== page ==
Another year, another shady judicial race in South Carolina …
Even in those rare instances in which South Carolina’s notoriously corrupt judicial selection process yields decent choices (as it did in this year’s race for S.C. Supreme Court), Palmetto State lawmakers cannot seem to elect judges without the process devolving into a sordid web of lies, intrigue and vote-trading.
This year’s S.C. Supreme Court race was no different …
The end result of the goat show – namely the election of chief appellate judge John Few – wasn’t necessarily a bad thing. Both Few and Bruce Williams, lawmakers’ second choice, were actually solid choices in our estimation.
After putting numerous liberals on the state’s high court, “Republican” lawmakers finally had some reasonably conservative candidates to choose from. And they chose one of them …
But again, the insidious insider dealing preceding the final tally highlighted just how self-serving this process has become – and how elections for lower courts can be manipulated as part of the process.
“There needs to be a federal probe into the workings of the South Carolina General Assembly,” one lawmaker told us after witnessing the horse-trading in this year’s race.
Actually there is a probe … although the state’s top prosecutor appears to be doing everything within his power to shut it down.
Anyway, all this horse-trading – aside from being illegal – isn’t good for the state, especially when it empowers a left-leaning minority to wield disproportionate impact over the selection process (a.k.a. why liberal justices Donald Beatty and Kaye Hearn are sitting on the Supreme Court right now).
One state lawmaker – S.C. Rep. Chris Corley – filed a trio of bills back in December to do away with the legislative election of judges (while reforming eligibility for judicial candidates). Corley’s bills – H. 4402, H. 4404 and H. 4406 – call for the popular election of judges in the Palmetto State from the family court system all the way up to the Supreme Court.
His legislation would also forbid judgeships from being granted to the “spouse, child, parent, sibling, mother-in-law, father-in-law, brother-in-law, sister-in-law” of a state lawmaker. Heck, Corley’s bill even includes language barring the appoint of a lawmaker’s live-in girlfriend (or boyfriend).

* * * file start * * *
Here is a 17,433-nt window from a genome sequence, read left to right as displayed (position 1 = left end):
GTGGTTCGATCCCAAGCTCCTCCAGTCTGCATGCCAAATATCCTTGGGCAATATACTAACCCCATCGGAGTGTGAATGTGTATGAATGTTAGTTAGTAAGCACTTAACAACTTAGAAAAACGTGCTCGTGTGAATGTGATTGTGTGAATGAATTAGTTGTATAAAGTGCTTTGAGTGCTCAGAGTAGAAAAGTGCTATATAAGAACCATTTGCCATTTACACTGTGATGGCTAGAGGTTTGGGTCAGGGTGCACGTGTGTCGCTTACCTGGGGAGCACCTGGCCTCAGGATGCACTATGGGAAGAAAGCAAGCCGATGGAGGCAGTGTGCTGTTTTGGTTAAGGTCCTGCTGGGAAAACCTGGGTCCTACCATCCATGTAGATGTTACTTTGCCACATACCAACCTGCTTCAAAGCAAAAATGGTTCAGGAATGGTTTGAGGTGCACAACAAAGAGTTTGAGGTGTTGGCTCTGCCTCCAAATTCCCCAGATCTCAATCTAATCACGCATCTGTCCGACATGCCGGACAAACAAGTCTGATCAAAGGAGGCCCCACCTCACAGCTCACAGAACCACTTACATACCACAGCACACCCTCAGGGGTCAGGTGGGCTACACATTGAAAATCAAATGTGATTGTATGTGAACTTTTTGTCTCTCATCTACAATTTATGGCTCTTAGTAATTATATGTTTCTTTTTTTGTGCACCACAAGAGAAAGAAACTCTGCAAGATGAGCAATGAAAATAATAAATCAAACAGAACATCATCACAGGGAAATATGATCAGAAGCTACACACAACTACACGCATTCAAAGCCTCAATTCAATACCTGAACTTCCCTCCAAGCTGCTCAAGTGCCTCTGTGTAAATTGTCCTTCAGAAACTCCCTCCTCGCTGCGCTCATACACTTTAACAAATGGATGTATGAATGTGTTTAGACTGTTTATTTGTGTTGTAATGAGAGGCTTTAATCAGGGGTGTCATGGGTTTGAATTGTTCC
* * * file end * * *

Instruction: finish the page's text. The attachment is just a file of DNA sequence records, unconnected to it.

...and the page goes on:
A supporter of Corley’s efforts told us he is trying to limit the ability of a liberal minority to impact judicial races.
“Georgia does it by election,” they said, adding that only Democratic enclaves got liberal judges. “And they have zero chance of ever getting on a statewide bench.”
Another option is to grant future South Carolina governors the right to appoint judges – with either the State Senate (or the entire S.C. General Assembly) providing advice and consent via a two-thirds affirmative vote. Of course several of these “executive appointment” plans still call for the involvement of the Judicial Merit Selection Commission (JMSC) – a legislatively controlled panel that ostensibly “screens” judges and determines which ones are qualified to serve on the bench.
“That’s where the REAL problem lies – and where the constitutional affront is most flagrant,” a source familiar with the commission’s inner workings told us.
We agree … especially seeing as how capable members of this board have been removed by powerful lawmakers as part of their never-ending effort to settle scores.
Our view? The JMSC should be completely eliminated, and lawmakers should turn over appointment authority for all judges to the governor’s office. Basically, legislators should have no impact whatsoever on the selection process – although we believe they do have a right to confirm a selection by an affirmative two-thirds vote of both chambers.
We’re told some sort of “executive appointment” bill is being pushed by S.C. Senator Katrina Shealy – who pulled no punches in her assessment of this year’s judicial intriguing.
Last year, state lawmakers seemed to be focused on fixing the Palmetto State’s corrupt judicial system – in fact they had a reform candidate in mind in the hopes of pulling off a top-to-bottom overhaul of the entire judicial branch. Those plans have since collapsed.
Unless they get serious about fixing this badly broken process, we will continue to see similar outcomes in the future.
That may not have resulted in a bad judge this go-round, but it has on many occasions in the past … and will on many occasions in the to come if lawmakers don’t enact broad based reform.